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John Lilly, the new CEO of Mozilla Corporation, doesn't want you to pay attention to his new charge. The for-profit arm of the nonprofit Mozilla Foundation produces the Firefox browser and makes money largely by partnering with search engines — that's why the Firefox browser comes with a Google or Yahoo search box built in. "The most successful case for [Mozilla Corporation] will be when the corporation itself is sort of invisible," Lilly writes. Now, why would Lilly want you not to pay attention to his very profitable business — $66.8 million in revenues for the foundation, $56 million of which came from the corporation, in 2006, the most recent year for which it reported results? Perhaps it's because there are questions he'd rather you not ask.

Ostensibly it's because Lilly wants attention focused on Mozilla's army of unpaid volunteers, who help write code for Firefox. But I can think of another reason why Lilly wants to deflect attention away from Mozilla's operations.

The foundation which owns Mozilla recently won approval for "public charity" status. That seems odd, when Mitchell Baker, Lilly's predecessor as CEO, is pulling down a $500,000 salary, and Firefox is making tens of millions of dollars for Mozilla. The test for a public charity, under the tax code, is that it must have substantial support from the outside.

In reality, the Mozilla Foundation is almost entirely supported by the profits of its wholly owned corproration. But the IRS allows nonprofits to look back over several years. One-third of its support must come from donations to qualify as a public charity. Here's the relevant line of Mozilla's voluminous tax filings:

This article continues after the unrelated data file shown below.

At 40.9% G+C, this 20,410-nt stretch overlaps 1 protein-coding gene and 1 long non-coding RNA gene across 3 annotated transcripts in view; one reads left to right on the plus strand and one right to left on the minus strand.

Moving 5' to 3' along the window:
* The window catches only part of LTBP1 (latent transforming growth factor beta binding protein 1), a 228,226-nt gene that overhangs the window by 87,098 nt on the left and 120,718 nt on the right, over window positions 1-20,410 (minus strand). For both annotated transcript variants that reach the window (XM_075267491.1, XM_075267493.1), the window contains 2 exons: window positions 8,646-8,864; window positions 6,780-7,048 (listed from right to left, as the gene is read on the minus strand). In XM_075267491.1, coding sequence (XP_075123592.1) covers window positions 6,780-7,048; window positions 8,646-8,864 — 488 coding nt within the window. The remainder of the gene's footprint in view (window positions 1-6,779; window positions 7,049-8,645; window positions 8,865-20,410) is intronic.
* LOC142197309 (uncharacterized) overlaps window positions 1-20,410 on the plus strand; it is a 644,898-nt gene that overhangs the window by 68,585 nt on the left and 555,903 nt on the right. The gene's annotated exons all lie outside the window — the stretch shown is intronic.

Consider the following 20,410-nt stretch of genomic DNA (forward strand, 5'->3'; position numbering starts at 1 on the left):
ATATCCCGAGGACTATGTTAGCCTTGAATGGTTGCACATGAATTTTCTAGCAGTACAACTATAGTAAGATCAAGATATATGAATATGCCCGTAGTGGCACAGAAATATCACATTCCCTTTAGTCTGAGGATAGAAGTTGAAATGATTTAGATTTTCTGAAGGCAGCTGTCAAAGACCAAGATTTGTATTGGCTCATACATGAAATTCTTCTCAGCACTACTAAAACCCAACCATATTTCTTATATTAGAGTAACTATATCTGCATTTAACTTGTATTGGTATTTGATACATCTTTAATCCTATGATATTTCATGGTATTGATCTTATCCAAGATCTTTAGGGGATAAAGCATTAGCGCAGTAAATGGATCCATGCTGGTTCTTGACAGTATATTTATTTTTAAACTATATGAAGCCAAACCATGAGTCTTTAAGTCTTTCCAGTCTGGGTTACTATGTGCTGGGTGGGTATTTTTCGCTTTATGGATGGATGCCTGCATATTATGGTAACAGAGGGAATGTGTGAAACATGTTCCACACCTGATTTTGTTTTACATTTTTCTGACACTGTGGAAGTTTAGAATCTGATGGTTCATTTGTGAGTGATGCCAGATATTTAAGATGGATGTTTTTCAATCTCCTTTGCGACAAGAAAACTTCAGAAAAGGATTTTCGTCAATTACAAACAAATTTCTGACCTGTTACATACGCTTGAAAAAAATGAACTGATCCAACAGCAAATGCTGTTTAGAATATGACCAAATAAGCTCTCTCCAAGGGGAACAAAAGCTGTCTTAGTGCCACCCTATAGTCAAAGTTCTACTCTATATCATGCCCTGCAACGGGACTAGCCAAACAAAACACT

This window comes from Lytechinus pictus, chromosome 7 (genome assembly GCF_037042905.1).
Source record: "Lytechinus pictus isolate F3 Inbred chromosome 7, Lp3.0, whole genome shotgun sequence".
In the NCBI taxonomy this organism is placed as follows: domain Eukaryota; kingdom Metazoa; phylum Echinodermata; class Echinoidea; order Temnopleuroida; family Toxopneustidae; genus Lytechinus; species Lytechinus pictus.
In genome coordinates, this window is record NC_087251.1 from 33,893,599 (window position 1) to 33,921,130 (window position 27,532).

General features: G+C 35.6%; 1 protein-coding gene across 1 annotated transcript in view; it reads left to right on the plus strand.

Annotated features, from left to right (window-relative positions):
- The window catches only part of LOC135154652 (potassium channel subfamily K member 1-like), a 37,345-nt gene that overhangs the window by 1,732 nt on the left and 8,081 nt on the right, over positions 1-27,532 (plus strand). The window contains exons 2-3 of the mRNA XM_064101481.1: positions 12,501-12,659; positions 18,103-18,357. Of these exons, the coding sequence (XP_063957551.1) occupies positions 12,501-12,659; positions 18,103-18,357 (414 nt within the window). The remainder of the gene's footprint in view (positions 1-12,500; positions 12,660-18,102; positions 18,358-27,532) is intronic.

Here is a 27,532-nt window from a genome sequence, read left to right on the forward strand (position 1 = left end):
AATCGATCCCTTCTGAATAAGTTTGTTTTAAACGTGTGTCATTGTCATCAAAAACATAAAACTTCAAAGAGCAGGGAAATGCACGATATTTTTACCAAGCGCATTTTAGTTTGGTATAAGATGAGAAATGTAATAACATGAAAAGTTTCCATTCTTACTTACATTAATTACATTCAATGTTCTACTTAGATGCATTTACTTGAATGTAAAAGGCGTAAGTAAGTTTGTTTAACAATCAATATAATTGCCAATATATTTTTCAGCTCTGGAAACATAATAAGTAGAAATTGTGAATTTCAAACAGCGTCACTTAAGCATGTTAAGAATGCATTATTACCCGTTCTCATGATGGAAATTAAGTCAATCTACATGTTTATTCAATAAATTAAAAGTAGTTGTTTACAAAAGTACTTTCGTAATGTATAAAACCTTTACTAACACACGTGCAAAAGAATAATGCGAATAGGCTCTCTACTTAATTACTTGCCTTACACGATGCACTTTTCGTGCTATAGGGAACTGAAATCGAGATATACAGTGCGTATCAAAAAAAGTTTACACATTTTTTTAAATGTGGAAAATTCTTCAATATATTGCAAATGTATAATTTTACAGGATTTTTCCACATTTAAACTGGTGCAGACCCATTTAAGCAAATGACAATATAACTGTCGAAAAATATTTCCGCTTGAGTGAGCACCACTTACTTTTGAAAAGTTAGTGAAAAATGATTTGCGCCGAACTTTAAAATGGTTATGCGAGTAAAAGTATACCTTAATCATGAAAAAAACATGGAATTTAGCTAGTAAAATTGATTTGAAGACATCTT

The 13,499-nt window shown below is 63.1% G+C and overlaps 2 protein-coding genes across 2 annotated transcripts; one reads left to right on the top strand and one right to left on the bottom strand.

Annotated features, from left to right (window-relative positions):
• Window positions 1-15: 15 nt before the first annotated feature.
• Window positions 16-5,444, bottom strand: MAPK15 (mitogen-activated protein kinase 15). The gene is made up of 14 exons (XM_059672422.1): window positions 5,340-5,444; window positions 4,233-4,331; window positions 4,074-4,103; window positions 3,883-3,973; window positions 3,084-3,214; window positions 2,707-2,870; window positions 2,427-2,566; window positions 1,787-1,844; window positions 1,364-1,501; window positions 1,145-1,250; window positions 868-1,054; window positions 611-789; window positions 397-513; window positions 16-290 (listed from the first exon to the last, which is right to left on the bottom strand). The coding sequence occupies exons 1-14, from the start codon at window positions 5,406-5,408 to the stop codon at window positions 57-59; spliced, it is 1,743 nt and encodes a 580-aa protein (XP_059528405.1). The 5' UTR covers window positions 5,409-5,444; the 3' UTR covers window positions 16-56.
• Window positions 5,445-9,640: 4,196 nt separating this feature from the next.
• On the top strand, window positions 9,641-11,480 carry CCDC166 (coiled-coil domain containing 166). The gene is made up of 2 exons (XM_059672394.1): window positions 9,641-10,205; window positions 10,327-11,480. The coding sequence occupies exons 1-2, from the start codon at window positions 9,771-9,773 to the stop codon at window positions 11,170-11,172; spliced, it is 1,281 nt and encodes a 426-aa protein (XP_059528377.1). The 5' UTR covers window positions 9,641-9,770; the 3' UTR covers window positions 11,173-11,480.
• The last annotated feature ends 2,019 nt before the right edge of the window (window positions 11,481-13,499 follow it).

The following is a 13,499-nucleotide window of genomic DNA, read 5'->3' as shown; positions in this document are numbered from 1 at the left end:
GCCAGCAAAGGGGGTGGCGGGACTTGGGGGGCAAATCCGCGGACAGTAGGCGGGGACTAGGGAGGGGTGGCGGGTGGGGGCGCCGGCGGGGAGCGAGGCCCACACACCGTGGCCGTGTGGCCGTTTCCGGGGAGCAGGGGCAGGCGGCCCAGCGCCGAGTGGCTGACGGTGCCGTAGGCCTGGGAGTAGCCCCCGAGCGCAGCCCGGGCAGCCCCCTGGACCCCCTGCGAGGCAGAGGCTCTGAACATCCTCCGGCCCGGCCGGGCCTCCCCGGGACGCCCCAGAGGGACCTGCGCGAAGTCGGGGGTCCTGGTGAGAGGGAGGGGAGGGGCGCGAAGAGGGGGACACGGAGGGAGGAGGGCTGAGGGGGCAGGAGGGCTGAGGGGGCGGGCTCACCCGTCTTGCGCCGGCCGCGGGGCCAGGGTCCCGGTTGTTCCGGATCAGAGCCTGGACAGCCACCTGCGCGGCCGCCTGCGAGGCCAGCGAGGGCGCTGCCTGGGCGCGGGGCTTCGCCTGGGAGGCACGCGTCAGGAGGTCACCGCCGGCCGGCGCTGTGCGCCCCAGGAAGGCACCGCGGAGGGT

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Note that bottom line: Mozilla squeaked over the one-thirds line by a mere 0.12 percent. Suspiciously close. The consequences, if it hadn't just met the required number, would have been severe: Mozilla would have been forced to pay out a substantial portion of its endowment every year. To this day, it retains substantial monies in a reserve fund for just such an event.

There are other tests Mozilla could apply to retain public-charity status — what's called "facts and circumstances," Frank Hecker, the foundation's executive director, told me in November.

Let's talk facts and circumstances, then: The facts are that Mozilla is gushing money, thanks to its search deals. The circumstances are that Mozilla would prefer to retain as much money internally as possible, rather than have to spend it.

This may well be for the good. Firefox is an excellent browser, and open source a worthy cause. But wishing that this all would be "invisible," as Lilly hopes, and hiding behind the legalities of the tax code, as Hecker, in my opinion, sought to do, is unseemly. And unworthy of Mozilla's high purposes.

Mozilla may qualify, just barely, as a "public charity." But it's hardly a charity case. By his statements, I'd say Lilly is unqualified to be the CEO of Mozilla. The community of developers, and larger community of users, deserve a leader who embraces transparency, not invisibility. And someone who will give real answers about Mozilla's finances.